Sunday, December 11, 2005

aspiration

aspiration - Part of the aging process produces depressed cough and gag reflexes. Patients with arteriosclerotic vascular disease may have cranial nerve dysfunction, further diminishing these reflexes. Thus, pulmonary aspiration, or intake into the airways of food particles, fluids, or foreign bodies, can be a significant problem in the elderly, even a cause of death. Sudden aspiration of a large piece of food can lead to death by asphyxiation. The suddenness of this event has frequently led to an incorrect diagnosis of acute myocardial infarction. When smaller food particles are aspirated, an extensive hemorrhagic pneumonia may be seen in about six hours. With repeated food aspirations, X-ray findings may show small objects that look like miliary tuberculosis (small discrete multiple lesions). Patients with varying states of consciousness should not be fed orally. They should be placed in bed in such a position as to ease the drainage of upper airway secretions and gastric contents. A patient should never be placed flat in bed. Tube-fed patients should be observed for delayed gastric emptying. Positioning nearer a sitting position after feeding may prevent regurgitation.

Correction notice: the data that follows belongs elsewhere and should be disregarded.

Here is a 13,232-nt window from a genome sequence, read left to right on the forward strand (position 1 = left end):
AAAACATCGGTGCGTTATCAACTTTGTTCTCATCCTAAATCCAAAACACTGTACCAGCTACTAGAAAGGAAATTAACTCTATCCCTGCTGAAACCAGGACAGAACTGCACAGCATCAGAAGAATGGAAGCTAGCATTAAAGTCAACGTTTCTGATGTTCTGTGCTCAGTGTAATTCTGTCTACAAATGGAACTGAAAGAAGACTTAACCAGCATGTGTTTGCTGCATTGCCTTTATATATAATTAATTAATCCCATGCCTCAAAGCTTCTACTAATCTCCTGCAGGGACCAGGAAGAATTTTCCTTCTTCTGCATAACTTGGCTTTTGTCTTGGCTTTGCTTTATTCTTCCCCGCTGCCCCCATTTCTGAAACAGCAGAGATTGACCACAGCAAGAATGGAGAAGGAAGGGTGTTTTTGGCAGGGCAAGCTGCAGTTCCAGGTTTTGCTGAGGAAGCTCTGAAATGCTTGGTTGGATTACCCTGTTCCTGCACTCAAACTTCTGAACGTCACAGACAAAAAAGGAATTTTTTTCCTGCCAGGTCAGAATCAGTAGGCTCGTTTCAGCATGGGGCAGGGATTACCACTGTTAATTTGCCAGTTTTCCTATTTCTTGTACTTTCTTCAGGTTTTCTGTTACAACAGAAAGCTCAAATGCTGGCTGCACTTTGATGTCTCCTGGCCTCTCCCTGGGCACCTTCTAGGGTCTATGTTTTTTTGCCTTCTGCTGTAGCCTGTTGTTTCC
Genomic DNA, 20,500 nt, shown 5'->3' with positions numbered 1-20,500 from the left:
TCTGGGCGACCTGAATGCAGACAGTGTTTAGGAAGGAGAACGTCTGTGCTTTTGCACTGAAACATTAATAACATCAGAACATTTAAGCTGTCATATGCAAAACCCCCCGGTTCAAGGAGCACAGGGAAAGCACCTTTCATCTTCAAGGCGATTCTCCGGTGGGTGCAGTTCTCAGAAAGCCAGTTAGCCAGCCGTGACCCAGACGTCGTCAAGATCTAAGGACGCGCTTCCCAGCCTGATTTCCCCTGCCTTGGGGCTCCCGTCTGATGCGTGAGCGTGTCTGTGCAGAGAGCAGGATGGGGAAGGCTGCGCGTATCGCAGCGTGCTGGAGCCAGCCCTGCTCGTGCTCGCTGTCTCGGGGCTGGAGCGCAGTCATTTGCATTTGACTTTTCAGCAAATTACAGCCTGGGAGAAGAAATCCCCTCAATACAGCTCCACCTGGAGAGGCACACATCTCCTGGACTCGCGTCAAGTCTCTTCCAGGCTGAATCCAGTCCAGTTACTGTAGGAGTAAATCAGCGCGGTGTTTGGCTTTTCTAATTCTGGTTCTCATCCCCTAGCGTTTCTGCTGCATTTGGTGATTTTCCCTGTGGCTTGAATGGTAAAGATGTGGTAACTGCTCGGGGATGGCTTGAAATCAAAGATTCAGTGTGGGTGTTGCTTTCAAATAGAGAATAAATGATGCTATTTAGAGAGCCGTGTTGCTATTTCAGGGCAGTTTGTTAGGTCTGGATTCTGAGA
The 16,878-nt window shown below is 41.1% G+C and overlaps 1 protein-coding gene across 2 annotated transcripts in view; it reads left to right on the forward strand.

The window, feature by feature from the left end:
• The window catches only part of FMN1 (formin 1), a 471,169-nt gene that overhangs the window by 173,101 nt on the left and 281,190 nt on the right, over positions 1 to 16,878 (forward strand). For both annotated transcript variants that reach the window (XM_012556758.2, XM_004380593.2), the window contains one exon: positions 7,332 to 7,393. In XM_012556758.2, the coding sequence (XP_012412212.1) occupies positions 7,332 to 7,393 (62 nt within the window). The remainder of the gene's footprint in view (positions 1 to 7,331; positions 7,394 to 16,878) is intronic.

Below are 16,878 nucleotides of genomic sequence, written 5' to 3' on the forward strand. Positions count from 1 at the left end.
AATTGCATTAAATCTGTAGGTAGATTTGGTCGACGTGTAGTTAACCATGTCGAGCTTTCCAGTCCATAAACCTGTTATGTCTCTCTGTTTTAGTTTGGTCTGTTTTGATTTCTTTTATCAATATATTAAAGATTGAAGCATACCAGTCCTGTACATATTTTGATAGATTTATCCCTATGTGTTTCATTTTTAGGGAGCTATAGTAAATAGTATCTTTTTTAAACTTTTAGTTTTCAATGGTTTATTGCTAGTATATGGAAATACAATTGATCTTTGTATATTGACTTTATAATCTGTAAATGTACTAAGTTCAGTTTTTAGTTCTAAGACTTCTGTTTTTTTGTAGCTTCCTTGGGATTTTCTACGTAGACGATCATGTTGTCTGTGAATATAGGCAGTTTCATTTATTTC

See also PNEUMONIA.
Covington, T., and Walker, J. Current Geriatric Therapy. Philadelphia: W. B. Saunders, 1984.

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